Michael H. Carriere is an associate professor at the Milwaukee School of Engineering, where he teaches courses on American history, public policy and urban design. He questions the public benefit of the Bucks’ plan for a “Public Plaza” near the new arena.
The Milwaukee Bucks have made little effort to hide the fact that they want to make a big impact in the former Park East corridor. In addition to a new arena, the franchise has called for the creation of a “Live Block Plaza,” a covered pedestrian plaza adjacent to the arena. Now, the team has put forward plans for a “Public Plaza,” a space on North 4th Street between West Juneau Avenue and West Highland Avenue meant to connect the Live Block Plaza and the Bucks’ arena.
The construction of the Public Plaza is only possible due to the recent decision to close a portion of North 4th Street to automobile traffic. In exchange for this development, the Bucks have offered to build this plaza at no expense to the city. Sounds like a nice quid pro quo, yes?
Well, not really. The City of Milwaukee owns the property to be developed, and it has entered into a lease with the Wisconsin Center District (WCD) to create the synergy needed to make this project happen. Yet the WCD, a government body created in 1994 to oversee development in downtown Milwaukee, has turned around and subleased the property to the Bucks. And how much are the Bucks paying the city for this 30-year lease? Not a penny.
At the same time, the lease for the plaza makes it clear that this “public” space can be closed for “special events.” These events can happen “only on a temporary basis,” but there is no indication given as to what “temporary” means here (Days? Weeks?). The lease also makes it clear that the WCD may charge “a reasonable admission fee” to people attending such special events. Again, there is no clarification as to what a “reasonable” fee might be. Moreover, third-parties can receive approval to use the space for private events. This not only means that a public, city-owned street can be closed to Milwaukee residents at any time; it also means that private actors stand to make money off of a public space – a space that should remain accessible to all people at all times.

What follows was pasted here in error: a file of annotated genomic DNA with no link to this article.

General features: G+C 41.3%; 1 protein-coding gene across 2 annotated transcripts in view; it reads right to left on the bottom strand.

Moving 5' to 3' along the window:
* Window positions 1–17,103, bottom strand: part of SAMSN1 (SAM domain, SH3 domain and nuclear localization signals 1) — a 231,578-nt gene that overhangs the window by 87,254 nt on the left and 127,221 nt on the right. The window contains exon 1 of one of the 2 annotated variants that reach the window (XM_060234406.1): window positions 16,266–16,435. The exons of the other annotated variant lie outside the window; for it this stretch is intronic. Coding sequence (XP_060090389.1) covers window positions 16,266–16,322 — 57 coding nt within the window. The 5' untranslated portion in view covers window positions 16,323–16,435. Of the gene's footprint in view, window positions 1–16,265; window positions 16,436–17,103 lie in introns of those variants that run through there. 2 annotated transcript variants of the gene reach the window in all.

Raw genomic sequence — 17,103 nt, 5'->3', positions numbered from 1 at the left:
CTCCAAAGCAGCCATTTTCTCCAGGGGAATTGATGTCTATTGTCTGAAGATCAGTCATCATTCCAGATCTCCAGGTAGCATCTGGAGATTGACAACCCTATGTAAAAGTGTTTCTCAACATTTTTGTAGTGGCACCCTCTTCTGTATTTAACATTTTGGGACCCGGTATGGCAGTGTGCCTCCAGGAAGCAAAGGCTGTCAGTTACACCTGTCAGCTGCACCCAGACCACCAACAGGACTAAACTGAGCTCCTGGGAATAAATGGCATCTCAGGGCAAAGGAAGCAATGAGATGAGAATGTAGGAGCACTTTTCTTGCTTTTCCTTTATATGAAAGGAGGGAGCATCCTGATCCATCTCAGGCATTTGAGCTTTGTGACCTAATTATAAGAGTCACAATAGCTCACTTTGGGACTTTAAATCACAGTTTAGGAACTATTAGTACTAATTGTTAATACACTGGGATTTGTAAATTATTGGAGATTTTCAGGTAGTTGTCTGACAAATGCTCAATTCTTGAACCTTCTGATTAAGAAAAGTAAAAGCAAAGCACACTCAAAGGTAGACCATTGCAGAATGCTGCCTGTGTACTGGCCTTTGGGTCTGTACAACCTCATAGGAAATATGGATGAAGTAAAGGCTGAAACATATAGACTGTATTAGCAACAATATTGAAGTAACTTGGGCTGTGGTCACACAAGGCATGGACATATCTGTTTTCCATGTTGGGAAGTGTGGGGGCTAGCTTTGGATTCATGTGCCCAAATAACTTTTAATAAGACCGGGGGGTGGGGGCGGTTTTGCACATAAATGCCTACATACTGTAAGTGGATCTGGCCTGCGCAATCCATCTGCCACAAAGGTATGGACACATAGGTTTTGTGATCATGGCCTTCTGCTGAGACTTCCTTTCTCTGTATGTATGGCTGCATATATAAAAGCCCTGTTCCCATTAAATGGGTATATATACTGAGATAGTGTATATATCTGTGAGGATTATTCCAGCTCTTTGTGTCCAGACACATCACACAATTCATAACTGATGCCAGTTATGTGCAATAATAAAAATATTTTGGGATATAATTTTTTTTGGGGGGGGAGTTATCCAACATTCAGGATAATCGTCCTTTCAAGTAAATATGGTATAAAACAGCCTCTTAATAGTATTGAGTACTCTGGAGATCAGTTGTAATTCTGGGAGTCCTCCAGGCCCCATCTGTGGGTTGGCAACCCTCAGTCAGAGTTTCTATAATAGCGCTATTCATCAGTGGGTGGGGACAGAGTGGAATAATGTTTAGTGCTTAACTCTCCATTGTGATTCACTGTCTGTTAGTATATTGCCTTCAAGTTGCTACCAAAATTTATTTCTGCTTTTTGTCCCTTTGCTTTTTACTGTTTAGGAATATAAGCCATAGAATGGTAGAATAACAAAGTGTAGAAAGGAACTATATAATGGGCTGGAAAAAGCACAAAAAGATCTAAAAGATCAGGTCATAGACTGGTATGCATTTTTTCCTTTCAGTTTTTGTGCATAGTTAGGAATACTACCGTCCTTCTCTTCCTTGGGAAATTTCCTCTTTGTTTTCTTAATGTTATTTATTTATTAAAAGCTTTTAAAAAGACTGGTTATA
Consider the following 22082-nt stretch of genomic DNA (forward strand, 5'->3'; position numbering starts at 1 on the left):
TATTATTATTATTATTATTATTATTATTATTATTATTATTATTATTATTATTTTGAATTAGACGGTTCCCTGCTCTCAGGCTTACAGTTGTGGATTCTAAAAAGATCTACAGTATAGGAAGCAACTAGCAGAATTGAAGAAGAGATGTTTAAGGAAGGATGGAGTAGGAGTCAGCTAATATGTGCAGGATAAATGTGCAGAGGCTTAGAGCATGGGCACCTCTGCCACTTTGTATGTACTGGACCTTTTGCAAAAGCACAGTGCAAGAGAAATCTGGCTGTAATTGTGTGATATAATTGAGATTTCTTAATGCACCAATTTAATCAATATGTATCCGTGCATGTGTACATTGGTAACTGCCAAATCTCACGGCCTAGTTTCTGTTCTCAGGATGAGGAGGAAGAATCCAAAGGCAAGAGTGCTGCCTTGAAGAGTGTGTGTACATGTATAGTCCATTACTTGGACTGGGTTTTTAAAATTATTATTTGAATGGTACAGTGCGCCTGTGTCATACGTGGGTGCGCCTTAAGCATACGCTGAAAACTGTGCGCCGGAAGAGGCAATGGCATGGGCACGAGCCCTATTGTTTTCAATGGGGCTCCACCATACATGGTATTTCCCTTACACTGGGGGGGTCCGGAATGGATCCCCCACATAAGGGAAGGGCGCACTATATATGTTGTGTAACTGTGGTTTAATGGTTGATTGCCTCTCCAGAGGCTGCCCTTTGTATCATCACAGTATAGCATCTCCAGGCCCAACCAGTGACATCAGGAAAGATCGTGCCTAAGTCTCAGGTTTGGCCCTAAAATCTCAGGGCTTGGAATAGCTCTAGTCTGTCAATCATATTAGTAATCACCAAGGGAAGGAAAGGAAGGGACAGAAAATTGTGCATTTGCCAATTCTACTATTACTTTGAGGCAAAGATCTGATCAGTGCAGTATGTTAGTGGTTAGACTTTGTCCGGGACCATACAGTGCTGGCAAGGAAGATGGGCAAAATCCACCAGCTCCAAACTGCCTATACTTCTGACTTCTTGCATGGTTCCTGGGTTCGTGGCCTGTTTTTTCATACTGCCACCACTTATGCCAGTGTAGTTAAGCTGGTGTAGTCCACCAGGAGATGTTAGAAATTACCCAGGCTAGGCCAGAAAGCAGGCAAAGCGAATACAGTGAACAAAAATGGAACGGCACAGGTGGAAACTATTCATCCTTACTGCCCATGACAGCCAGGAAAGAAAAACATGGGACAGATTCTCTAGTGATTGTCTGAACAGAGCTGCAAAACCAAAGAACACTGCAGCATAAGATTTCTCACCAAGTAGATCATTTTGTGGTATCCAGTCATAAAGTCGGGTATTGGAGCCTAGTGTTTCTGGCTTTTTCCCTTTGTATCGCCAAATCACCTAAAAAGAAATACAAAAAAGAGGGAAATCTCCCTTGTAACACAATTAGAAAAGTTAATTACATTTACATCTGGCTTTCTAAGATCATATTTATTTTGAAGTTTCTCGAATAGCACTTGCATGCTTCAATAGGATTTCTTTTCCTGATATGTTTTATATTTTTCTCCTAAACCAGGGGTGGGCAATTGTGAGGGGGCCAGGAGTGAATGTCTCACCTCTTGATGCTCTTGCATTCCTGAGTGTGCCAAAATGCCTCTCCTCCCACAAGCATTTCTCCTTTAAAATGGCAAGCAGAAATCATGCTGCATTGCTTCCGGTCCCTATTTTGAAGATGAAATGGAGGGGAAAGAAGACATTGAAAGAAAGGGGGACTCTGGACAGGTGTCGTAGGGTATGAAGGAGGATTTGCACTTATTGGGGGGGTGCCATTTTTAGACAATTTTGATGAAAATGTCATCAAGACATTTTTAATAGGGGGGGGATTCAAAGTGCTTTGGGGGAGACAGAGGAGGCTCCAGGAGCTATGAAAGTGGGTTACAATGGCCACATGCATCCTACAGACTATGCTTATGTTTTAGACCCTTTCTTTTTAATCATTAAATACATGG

Yet the terms of the lease are even problematic when discussing the “public” aspect of the plaza. According to the lease, public use of the space “shall be limited to normal and customary pedestrian and recreational uses appropriate for a public plaza of the size and scope of the Public Plaza,” while “any commercial activities or operations by members of the public not expressly allowed by WCD” will not be allowed in the plaza.
Perhaps even more troubling, the lease explicitly prohibits a series of “inconsistent” uses of the space. These uses include “loitering, unauthorized vendor or commercial activities or other types of uses that may constitute a public or private nuisance.” The only authority listed to decide when use of the space becomes “inconsistent” is the WCD.
It is obvious that this lease represents the further privatization of once-public urban space. This plan primarily benefits one actor: the privately-owned Milwaukee Bucks. What is even more insidious about such plans is the way they transform a once-public urban space into something decidedly non-public and non-urban. Such a strategy strips the city of more than a route of transportation. It removes the openness, unpredictability, creativity and vitality that go hand-in-hand with truly urban, public spaces. Such plans are no way to redevelop downtown Milwaukee.